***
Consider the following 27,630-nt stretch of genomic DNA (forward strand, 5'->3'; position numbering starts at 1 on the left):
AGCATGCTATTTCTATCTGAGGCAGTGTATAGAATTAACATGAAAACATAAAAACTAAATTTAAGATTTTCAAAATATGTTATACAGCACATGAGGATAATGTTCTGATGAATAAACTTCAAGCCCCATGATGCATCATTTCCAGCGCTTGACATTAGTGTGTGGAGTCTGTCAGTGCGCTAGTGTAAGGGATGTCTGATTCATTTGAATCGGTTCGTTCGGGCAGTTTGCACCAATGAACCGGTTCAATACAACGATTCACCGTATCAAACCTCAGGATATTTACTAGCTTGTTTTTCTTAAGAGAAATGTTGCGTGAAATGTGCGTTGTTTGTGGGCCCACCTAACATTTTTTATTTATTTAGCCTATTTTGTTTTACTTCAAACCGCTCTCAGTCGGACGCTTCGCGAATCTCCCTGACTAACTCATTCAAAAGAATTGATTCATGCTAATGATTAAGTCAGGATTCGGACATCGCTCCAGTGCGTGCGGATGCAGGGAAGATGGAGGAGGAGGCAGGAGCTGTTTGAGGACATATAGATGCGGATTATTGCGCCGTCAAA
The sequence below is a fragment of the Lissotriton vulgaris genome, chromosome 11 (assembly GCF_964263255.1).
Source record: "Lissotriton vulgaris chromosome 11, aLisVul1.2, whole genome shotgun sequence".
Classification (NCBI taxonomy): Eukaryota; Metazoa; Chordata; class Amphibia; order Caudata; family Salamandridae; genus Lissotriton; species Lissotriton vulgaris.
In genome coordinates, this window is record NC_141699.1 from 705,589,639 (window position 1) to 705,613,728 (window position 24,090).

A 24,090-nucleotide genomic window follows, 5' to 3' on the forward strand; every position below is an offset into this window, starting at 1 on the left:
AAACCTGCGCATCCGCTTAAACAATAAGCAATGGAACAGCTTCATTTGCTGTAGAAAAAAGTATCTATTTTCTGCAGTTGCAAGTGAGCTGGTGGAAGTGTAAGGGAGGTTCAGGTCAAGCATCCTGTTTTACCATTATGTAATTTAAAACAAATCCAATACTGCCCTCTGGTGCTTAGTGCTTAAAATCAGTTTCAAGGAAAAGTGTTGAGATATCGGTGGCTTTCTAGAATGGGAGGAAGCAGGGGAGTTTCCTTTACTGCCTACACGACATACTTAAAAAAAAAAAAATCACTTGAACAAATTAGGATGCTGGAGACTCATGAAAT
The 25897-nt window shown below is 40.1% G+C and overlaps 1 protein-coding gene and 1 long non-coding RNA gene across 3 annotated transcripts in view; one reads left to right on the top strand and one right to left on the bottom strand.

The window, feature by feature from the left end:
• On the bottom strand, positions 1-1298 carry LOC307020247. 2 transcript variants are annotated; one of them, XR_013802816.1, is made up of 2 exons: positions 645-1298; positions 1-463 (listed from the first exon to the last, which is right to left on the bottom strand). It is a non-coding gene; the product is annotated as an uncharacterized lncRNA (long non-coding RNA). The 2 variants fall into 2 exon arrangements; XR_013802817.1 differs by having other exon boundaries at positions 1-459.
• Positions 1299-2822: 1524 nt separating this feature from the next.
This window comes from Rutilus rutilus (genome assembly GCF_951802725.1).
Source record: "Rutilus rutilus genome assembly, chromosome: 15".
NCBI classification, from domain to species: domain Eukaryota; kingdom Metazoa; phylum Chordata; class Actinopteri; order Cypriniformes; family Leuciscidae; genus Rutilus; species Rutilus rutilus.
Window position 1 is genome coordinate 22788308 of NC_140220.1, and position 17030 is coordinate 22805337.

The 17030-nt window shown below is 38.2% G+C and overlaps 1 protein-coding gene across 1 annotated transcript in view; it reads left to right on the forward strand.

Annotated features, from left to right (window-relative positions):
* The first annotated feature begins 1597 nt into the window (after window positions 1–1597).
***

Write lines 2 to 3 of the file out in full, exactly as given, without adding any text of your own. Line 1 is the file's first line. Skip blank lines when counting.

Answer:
AGCATGCTATTTCTATCTGAGGCAGTGTATAGAATTAACATGAAAACATAAAAACTAAATTTAAGATTTTCAAAATATGTTATACAGCACATGAGGATAATGTTCTGATGAATAAACTTCAAGCCCCATGATGCATCATTTCCAGCGCTTGACATTAGTGTGTGGAGTCTGTCAGTGCGCTAGTGTAAGGGATGTCTGATTCATTTGAATCGGTTCGTTCGGGCAGTTTGCACCAATGAACCGGTTCAATACAACGATTCACCGTATCAAACCTCAGGATATTTACTAGCTTGTTTTTCTTAAGAGAAATGTTGCGTGAAATGTGCGTTGTTTGTGGGCCCACCTAACATTTTTTATTTATTTAGCCTATTTTGTTTTACTTCAAACCGCTCTCAGTCGGACGCTTCGCGAATCTCCCTGACTAACTCATTCAAAAGAATTGATTCATGCTAATGATTAAGTCAGGATTCGGACATCGCTCCAGTGCGTGCGGATGCAGGGAAGATGGAGGAGGAGGCAGGAGCTGTTTGAGGACATATAGATGCGGATTATTGCGCCGTCAAA
The sequence below is a fragment of the Lissotriton vulgaris genome, chromosome 11 (assembly GCF_964263255.1).